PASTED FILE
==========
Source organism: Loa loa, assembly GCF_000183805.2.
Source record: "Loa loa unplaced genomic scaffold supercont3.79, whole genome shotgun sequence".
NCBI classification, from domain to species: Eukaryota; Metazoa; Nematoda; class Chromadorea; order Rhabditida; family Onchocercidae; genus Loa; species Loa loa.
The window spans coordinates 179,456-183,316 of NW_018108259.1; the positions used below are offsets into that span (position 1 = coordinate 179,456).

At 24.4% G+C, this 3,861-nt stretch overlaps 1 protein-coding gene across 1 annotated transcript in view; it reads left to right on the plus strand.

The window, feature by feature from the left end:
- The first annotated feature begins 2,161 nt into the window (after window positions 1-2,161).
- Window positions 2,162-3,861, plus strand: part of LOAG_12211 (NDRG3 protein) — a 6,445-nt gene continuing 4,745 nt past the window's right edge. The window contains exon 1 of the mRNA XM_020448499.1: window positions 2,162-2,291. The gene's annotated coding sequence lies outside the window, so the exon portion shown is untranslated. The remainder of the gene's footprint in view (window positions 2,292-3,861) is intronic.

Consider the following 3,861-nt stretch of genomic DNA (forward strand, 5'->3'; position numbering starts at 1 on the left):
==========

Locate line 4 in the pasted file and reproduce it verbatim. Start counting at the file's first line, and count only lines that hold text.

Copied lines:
The window spans coordinates 179,456-183,316 of NW_018108259.1; the positions used below are offsets into that span (position 1 = coordinate 179,456).